CNHP Ecology Team


What We Do

CNHP’s Ecology Team includes ecologists specializing in wetland or terrestrial ecology, as well as an information manager who processes ecology data. The team works with CNHP staff and partners to survey Colorado’s landscape and document the distribution and condition of native vegetation in the state. Natural Communities of ColoradoEcology data is processed according to Natural Heritage Methodology, and stored in our Biodiversity Tracking and Conservation System (BIOTICS) Statewide Database. CNHP uses the National Vegetation Classification System as the basis for determining the conservation status of native plant communities in the state.

In addition to our central data collection mission, the Ecology Team works on a wide variety of other projects pertaining to ecology in Colorado and the Western US. For more information on these projects, see the sidebar, or check our documents and reports page.

About Colorado’s Native Vegetation

Colorado’s boundaries encompass some 66.6 million acres, or over 104,000 square miles. Within this area, the type and extent of natural vegetation is determined by many factors, including climate, elevation, soils, disturbance patterns, and the ecological history of the landscape. Large, contiguous areas that possess similar broad environmental conditions are called ecoregions. Colorado includes portions of six ecoregions (as defined by The Nature Conservancy, adapted from Bailey’s ecoregions). When considering the state as a whole, CNHP ecologists often lump these ecoregions into the general categories of Eastern Plains (Central Shortgrass Prairie ecoregion), Rocky Mountains (Southern Rocky Mountain ecoregion), and Western Valleys and Plateaus (Colorado Plateau, Utah High Plateaus, Utah-Wyoming Rocky Mountains, and Wyoming Basins ecoregions). Additional smaller areas that are often recognized include the Foothills transitional zone between the mountains and plains, and the High Inter-mountain Valleys such as South Park, North Park or the San Luis Valley.

CNHP ecologists focus primarily on those areas of Colorado where native vegetation is still intact and not on areas such as cities, croplands, and highly disturbed areas that no longer have natural vegetation. Over 75% of Colorado’s landscape remains covered by natural vegetation, especially in higher elevation areas.

There are many different ways of grouping and classifying vegetation as it occurs on the landscape. Because different uses may require different groupings, there is not necessarily one correct classification, but most classifications do share a few common characteristics. Generally, vegetation classifications try to group together assemblages of plant species that are typically found together, and that form repeating and easily identified patterns across the landscape. We usually divide habitats into terrestrial (upland) and wetland/riparian (riverine) groups. Within these categories, habitats may be further classified according to the form, height, and cover of the dominant, uppermost vegetation (e.g. forests, woodlands, shrublands, grasslands/herbaceous, and sparsely vegetated).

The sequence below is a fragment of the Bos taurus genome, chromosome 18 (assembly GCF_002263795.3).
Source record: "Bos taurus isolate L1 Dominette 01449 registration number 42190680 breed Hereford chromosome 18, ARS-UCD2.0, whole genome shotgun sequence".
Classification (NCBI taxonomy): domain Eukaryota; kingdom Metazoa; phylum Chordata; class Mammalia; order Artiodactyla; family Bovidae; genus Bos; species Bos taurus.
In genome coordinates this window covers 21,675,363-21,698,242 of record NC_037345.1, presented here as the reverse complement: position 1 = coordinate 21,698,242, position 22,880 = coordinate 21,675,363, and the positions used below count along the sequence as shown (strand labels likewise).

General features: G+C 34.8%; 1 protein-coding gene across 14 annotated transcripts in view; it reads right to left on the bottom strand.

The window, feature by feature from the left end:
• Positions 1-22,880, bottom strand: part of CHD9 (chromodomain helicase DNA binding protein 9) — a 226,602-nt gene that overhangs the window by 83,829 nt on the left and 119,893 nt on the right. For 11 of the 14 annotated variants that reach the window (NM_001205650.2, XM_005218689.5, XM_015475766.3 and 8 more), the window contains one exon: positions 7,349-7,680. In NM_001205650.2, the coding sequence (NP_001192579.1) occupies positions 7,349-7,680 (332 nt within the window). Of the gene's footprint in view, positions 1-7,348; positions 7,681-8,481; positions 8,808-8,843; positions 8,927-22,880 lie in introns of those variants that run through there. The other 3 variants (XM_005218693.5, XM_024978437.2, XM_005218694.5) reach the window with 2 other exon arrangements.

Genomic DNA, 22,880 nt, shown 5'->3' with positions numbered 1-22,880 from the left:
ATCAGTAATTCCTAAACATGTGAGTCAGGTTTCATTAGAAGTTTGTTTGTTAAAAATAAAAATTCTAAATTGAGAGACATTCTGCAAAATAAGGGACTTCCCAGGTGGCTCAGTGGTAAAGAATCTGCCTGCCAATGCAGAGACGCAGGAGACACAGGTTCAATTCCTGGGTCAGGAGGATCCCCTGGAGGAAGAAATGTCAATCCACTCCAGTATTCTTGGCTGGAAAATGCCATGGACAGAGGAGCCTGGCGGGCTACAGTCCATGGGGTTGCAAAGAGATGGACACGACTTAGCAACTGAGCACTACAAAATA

Classifications change with changing scale. For example, here is a map of Colorado vegetation classification shown at a coarse scale.

Coarse Scale Vegetation Classification

Click on the Map Above to See a Larger Version.

At a finer scale, here are the Ecological Systems of Colorado, which include about 60 different types. Some systems, especially wetlands, do not occur in patches big enough to show at this scale.

Finer Scale Vegetation Classification

Click on the Map Above to See a Larger Version.

The most detailed scale that we use is the “plant association” level. There are an estimated 750 different plant associations in Colorado, and there is no complete state-wide map of vegetation at this level. CNHP works to document plant associations in Colorado, and we currently track over 500 associations, including about 90 rare and imperiled types. See our Plant association tracking list.

All classifications are artificial to some extent. There are repeating patterns, but plants grow wherever they can, without regard to our classification schemes. Some types are more easily distinguished or more common than others. An association type may be truly rare, or may simply be poorly documented.